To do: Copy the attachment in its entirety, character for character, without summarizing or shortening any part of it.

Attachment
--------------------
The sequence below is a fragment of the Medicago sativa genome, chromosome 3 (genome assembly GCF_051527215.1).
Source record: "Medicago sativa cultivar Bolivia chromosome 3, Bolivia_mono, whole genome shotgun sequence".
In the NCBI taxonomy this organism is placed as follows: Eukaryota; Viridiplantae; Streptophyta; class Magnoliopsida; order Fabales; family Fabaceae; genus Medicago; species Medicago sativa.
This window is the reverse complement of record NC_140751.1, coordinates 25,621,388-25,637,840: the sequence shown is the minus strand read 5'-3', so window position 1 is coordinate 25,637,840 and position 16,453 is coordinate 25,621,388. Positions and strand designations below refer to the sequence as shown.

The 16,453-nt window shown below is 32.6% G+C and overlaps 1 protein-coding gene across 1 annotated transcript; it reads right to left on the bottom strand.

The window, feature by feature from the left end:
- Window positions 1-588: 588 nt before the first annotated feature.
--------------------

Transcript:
The sequence below is a fragment of the Medicago sativa genome, chromosome 3 (genome assembly GCF_051527215.1).
Source record: "Medicago sativa cultivar Bolivia chromosome 3, Bolivia_mono, whole genome shotgun sequence".
In the NCBI taxonomy this organism is placed as follows: Eukaryota; Viridiplantae; Streptophyta; class Magnoliopsida; order Fabales; family Fabaceae; genus Medicago; species Medicago sativa.
This window is the reverse complement of record NC_140751.1, coordinates 25,621,388-25,637,840: the sequence shown is the minus strand read 5'-3', so window position 1 is coordinate 25,637,840 and position 16,453 is coordinate 25,621,388. Positions and strand designations below refer to the sequence as shown.

The 16,453-nt window shown below is 32.6% G+C and overlaps 1 protein-coding gene across 1 annotated transcript; it reads right to left on the bottom strand.

The window, feature by feature from the left end:
- Window positions 1-588: 588 nt before the first annotated feature.